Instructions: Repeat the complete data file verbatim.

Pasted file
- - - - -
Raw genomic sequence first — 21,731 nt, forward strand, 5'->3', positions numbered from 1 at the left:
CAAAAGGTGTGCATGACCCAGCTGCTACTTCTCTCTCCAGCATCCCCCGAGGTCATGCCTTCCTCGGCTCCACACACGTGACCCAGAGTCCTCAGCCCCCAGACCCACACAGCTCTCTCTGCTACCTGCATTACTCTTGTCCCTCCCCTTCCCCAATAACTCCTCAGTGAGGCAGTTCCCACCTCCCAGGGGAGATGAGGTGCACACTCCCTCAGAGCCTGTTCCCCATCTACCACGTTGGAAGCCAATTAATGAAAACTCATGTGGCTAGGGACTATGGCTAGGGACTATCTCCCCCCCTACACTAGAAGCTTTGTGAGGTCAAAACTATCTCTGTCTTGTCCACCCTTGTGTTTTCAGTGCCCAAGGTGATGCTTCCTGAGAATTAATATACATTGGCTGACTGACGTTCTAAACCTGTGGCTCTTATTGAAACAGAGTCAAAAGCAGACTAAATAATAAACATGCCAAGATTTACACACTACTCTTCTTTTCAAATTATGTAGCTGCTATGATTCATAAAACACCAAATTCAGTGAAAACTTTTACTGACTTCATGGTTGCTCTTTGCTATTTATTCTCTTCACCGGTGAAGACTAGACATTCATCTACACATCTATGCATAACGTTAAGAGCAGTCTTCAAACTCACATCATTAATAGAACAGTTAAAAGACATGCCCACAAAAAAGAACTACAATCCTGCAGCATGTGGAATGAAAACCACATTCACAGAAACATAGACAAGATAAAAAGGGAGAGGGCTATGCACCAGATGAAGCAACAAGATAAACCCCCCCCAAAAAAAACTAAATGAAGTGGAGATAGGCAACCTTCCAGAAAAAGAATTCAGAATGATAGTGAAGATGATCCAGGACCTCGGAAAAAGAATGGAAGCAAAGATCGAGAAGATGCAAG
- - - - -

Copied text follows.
Raw genomic sequence first — 21,731 nt, forward strand, 5'->3', positions numbered from 1 at the left:
CAAAAGGTGTGCATGACCCAGCTGCTACTTCTCTCTCCAGCATCCCCCGAGGTCATGCCTTCCTCGGCTCCACACACGTGACCCAGAGTCCTCAGCCCCCAGACCCACACAGCTCTCTCTGCTACCTGCATTACTCTTGTCCCTCCCCTTCCCCAATAACTCCTCAGTGAGGCAGTTCCCACCTCCCAGGGGAGATGAGGTGCACACTCCCTCAGAGCCTGTTCCCCATCTACCACGTTGGAAGCCAATTAATGAAAACTCATGTGGCTAGGGACTATGGCTAGGGACTATCTCCCCCCCTACACTAGAAGCTTTGTGAGGTCAAAACTATCTCTGTCTTGTCCACCCTTGTGTTTTCAGTGCCCAAGGTGATGCTTCCTGAGAATTAATATACATTGGCTGACTGACGTTCTAAACCTGTGGCTCTTATTGAAACAGAGTCAAAAGCAGACTAAATAATAAACATGCCAAGATTTACACACTACTCTTCTTTTCAAATTATGTAGCTGCTATGATTCATAAAACACCAAATTCAGTGAAAACTTTTACTGACTTCATGGTTGCTCTTTGCTATTTATTCTCTTCACCGGTGAAGACTAGACATTCATCTACACATCTATGCATAACGTTAAGAGCAGTCTTCAAACTCACATCATTAATAGAACAGTTAAAAGACATGCCCACAAAAAAGAACTACAATCCTGCAGCATGTGGAATGAAAACCACATTCACAGAAACATAGACAAGATAAAAAGGGAGAGGGCTATGCACCAGATGAAGCAACAAGATAAACCCCCCCCAAAAAAAACTAAATGAAGTGGAGATAGGCAACCTTCCAGAAAAAGAATTCAGAATGATAGTGAAGATGATCCAGGACCTCGGAAAAAGAATGGAAGCAAAGATCGAGAAGATGCAAG